A benefit fraudster unmasked as a £1m property tycoon has been ordered to repay more than £62,000. (h/t Dave)
Dean Ahmed’s benefit from crime while he lived in a comfortable Cardiff Bay apartment in Ezel Court, Heol Glan Rheidol was agreed at a figure of £62,986.
The agreement was reached by prosecutors and Ahmed’s defence lawyers during a short Proceeds of Crime hearing at Cardiff Crown Court on Tuesday.
He was told by Judge Thomas Crowther QC that if he did not pay the money within the next three months he faces being given a further three-year prison sentence.
The cheat was jailed last year after the same court heard he was an illicit property entrepreneur passing himself off as a single, disabled man living on benefits. His fortune was built on dishonestly banking income support benefits for 15 years and later disability living allowance on the grounds he was too ill to work.
In reality he used a false identity to obtain mortgage cash and had built up a hidden property portfolio worth close to £1m.
His secret life unravelled when investigators discovered he owned three luxury properties in Spain, and had a portfolio of seven others in Wales, six in Cardiff alone. Sentencing Ahmed last September, Recorder Paul Hopkins described him as “professional, well organised and ruthlessly dishonest”.
Ahmed was jailed for two years and eight months after admitting 15 charges, including four counts of money laundering, three counts of mortgage fraud and eight counts of benefit and council tax fraud.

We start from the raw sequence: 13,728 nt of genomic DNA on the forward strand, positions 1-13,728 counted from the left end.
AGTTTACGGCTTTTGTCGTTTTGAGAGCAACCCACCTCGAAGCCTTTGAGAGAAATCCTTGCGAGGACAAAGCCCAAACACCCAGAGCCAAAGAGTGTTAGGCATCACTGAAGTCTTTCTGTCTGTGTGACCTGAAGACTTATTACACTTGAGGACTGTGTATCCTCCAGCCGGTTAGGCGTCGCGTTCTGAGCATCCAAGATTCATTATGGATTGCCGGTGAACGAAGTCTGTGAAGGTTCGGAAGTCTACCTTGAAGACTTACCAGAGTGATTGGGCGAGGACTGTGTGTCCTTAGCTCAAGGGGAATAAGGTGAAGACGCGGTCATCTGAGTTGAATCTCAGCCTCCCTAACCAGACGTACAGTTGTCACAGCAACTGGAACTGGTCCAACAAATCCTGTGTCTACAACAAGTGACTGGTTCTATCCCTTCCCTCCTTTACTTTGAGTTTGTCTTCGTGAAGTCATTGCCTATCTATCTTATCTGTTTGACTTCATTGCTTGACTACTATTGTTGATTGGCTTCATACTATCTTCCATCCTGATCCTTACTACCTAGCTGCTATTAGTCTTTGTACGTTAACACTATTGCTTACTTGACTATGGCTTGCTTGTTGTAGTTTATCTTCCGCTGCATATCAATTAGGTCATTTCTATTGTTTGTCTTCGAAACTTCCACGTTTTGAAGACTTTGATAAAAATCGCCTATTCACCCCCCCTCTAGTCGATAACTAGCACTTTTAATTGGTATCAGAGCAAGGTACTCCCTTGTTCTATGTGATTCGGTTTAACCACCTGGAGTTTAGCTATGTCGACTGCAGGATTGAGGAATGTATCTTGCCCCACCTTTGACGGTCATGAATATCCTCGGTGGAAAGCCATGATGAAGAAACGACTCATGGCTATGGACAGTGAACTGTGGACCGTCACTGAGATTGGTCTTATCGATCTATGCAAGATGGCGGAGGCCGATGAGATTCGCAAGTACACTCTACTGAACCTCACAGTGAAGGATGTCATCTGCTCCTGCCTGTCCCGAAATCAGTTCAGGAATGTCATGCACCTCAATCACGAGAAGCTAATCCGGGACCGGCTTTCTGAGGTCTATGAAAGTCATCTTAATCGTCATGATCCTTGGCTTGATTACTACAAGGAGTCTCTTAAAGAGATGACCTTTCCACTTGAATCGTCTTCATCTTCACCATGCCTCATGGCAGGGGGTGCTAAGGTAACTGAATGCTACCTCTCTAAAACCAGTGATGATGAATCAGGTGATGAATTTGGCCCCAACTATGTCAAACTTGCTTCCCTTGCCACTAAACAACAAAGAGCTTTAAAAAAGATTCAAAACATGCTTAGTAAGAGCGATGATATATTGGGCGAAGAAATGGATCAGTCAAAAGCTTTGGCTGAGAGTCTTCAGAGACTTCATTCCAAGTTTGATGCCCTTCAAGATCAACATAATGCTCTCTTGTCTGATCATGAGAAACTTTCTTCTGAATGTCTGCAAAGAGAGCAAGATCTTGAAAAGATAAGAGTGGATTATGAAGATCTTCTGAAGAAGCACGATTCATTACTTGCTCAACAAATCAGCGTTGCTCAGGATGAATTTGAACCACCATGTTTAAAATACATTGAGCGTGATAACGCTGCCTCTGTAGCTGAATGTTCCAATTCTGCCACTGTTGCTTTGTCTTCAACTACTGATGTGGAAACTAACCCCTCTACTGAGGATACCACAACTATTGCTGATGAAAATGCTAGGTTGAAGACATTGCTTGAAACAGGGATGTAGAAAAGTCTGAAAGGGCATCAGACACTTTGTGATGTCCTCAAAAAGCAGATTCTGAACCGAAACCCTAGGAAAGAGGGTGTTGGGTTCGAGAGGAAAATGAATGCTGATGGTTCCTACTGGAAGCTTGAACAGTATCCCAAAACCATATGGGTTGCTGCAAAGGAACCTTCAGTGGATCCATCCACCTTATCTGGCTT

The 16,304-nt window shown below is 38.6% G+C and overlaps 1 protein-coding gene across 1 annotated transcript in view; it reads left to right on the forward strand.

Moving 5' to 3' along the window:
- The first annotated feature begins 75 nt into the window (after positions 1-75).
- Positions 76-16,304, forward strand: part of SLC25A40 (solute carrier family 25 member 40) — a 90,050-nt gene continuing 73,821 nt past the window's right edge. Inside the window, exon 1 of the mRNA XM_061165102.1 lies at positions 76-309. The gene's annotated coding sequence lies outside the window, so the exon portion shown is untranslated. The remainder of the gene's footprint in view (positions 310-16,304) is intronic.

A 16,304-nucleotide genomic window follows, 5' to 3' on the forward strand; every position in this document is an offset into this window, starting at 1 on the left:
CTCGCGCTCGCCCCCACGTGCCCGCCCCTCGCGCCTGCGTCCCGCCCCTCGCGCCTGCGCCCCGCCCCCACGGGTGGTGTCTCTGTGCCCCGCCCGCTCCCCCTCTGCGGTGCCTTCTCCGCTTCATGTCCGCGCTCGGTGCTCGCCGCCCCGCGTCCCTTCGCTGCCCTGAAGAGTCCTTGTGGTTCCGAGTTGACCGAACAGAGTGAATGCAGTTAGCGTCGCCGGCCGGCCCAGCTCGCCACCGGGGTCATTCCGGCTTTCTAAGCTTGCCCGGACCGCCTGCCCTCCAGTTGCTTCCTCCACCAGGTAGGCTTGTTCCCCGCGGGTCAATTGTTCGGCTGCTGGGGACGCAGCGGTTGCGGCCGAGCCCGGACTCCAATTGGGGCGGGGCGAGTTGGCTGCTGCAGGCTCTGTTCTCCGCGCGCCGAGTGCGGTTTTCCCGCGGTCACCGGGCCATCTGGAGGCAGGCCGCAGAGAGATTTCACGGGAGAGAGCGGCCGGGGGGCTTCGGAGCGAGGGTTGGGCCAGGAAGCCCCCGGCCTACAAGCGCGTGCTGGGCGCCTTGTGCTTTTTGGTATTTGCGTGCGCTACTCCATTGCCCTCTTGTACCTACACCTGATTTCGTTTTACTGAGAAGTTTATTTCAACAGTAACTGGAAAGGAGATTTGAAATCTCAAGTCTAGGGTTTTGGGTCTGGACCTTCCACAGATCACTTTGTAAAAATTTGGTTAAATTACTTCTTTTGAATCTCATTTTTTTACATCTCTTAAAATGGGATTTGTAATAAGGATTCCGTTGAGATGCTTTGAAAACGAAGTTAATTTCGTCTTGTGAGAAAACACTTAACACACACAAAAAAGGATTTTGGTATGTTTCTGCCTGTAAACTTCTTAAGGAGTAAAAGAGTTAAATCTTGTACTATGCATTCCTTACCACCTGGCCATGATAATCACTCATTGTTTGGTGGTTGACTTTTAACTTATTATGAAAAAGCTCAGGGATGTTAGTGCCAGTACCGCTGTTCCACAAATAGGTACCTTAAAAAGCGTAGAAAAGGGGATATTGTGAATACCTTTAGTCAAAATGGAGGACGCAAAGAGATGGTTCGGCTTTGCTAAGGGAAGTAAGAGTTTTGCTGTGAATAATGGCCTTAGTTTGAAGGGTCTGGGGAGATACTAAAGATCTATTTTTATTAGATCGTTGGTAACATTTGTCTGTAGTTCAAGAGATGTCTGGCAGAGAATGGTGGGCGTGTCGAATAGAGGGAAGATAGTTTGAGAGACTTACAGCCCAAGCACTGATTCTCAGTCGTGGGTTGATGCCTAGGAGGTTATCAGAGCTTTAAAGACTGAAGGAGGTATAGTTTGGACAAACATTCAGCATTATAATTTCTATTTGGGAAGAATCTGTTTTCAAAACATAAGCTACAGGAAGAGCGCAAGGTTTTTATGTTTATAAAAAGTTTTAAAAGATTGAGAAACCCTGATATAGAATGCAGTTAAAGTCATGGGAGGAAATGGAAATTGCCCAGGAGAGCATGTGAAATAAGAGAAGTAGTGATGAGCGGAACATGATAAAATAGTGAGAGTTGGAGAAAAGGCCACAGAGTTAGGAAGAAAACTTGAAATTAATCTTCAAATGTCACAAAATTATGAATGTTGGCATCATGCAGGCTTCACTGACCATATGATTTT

Investigators with Cardiff council were first to look into his affairs in October 2011. As inquiries continued the police, the Department of Work and Pension (DWP), the National Crime Agency (NCA) and the Regional Fraud Team and the Regional Asset Recovery Team (RART) all got involved.
Forensic investigation of his finances then found he was actively profiting as a property landlord, and had pocketed substantial rental income from his portfolio. He was found to have a considerable property empire running to three luxurious apartments in Murcia, Spain, and was making regular high financial transfers to banks in the country. The financial investigation also uncovered the sale and purchase of properties, many within the Cardiff Bay area, sourced by false mortgage applications.
Then £62k doesn't feel like much.
Source and picture